#sundaystory: Annabell

The information given was:
a) English
b) Annabell
c) hearing impaired, smile, charge syndrome
d) suitable for children

dedicated to Anca and Annabell

Tommy is seven years old and today it’s his little sister’s birthday.
All her friends are there. The garden is decorated with balloons, there is cake in the kitchen and confetti on the table.
The girls are playing games in the living room and in the garden. Tommy’s dad and some of the other parents have coffee on the terrace. The girls are loud and Tommy is bored because he doesn’t want to join them in their game. So he goes into the kitchen to see what his mum is doing. She turns around when she hears Tommy enter.
“Hey, my love, what’s the matter? Why are you not playing in the garden?” she asks.
“I don’t want to. The games are boring.” Tommy replies. “Can I stay here with you?”
“Sure you can.” his mums says. “Maybe you’d like to help me with the cake? The candles still need to be placed on top.” She gives the candles to Tommy who is eager to do his best work. Carefully he starts sticking the candles into the cake.
“That looks wonderful, Tommy.” his mum says after he is finished. “Please step away, I’m going to take the cookies out of the oven.” she adds.
Tommy does as he is told and watches his mother taking the colourful cookies out of the oven. “They look delicious.” Tommy says and licks his lips.
“You will have to wait until they have cooled down, my dear.” his mum says with a smile. “Oh hello, darling.” she says when she sees a little girl with golden curls entering the kitchen. The little girl stands in the doorframe and smiles a shy smile.
Tommy’s mum crouches down and talks to the little angel. The little girl points towards the cake and the cookies on the table, then takes her little finger and taps her lips. Tommy’s mum shakes her head and says “No, it’s not ready yet, my dear. The cookies still have to cool down.” She taps the watch on her wrist, then makes a waving hand move that says “later, later.”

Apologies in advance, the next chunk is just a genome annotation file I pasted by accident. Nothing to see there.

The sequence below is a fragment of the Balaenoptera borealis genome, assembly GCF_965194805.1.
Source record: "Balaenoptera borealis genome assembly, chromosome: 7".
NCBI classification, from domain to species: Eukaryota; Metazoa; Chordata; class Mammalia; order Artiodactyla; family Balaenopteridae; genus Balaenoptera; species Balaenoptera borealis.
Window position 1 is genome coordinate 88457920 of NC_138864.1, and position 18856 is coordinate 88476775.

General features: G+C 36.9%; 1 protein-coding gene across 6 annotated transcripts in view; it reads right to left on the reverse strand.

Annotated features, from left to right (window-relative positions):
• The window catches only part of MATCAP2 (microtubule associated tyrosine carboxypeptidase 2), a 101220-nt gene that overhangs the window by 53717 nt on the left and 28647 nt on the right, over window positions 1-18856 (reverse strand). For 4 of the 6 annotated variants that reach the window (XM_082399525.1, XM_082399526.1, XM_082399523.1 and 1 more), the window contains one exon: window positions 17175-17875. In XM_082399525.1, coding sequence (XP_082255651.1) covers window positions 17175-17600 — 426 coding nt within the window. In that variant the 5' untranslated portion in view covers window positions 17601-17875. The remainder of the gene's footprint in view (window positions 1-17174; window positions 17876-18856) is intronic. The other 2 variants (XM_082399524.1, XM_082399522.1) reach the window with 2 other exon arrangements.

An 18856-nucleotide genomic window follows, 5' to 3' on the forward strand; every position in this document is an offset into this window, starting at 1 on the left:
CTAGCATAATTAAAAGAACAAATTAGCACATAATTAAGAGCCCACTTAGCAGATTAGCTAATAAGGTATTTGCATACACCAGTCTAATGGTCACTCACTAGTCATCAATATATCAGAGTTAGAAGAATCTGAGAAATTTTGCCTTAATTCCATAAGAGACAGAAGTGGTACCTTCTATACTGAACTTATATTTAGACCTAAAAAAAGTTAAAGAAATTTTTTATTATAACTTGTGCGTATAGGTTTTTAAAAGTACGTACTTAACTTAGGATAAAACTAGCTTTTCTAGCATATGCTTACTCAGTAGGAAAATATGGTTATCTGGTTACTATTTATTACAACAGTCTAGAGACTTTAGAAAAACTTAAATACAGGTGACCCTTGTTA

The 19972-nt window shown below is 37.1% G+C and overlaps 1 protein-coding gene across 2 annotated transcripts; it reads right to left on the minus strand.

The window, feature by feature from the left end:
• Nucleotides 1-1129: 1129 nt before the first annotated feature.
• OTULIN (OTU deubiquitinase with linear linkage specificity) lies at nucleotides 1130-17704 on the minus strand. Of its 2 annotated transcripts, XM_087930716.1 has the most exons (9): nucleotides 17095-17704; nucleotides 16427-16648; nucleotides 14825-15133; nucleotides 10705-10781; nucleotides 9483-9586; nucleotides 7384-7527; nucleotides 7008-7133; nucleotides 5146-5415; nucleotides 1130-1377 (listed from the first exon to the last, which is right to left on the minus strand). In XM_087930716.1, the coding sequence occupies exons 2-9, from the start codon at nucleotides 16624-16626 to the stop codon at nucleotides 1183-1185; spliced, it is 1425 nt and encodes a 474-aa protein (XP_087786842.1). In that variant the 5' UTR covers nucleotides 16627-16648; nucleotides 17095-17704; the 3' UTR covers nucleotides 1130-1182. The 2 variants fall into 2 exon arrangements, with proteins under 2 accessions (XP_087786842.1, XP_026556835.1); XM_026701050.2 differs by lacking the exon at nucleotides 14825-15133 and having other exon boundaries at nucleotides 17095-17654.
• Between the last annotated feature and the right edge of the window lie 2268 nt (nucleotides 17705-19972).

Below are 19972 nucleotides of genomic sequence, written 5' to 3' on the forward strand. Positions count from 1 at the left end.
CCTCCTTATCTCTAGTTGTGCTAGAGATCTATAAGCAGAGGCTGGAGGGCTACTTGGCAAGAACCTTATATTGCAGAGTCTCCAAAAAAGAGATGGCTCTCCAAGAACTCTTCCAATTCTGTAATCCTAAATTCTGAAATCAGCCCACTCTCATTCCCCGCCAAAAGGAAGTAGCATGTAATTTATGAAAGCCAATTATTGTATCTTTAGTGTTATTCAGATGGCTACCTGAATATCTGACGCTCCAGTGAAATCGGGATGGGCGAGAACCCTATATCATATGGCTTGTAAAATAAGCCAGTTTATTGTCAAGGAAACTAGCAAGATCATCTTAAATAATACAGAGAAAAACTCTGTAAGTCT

The little girl smiles at her and turns around, looks over her shoulder again and gives a shy smile to Tommy, then she runs out of the kitchen to join the other girls again.
“Mum, why did she not speak?” Tommy asks.
His mum sighs and sits down next to Tommy.
“You see, the little girl, that is Annabell. She is hearing impaired, deaf. That means…”
“I know what that means.” Tommy interrupts her. “It means she can’t hear, right?”
“Yes.” his mum answers.
“But why?” Tommy asks.
“You know, there is this syndrome, it is called ‘Charge Syndrome’ and Annabell was born with it. So this syndrome as the doctors call it, is the reason why she can’t hear. It causes different things, sometimes the babies born with this syndrome can’t breath very well because their noses are blocked. Some of them are deaf and others have learning disabilities. That means they need longer to learn something or to understand something, like in school.”
Tommy looks up in the air and thinks about what his mum just said. He frowns.
Then he turns to his mother again and asks “So Annabell was never able to hear?”
“No.” his mum replies.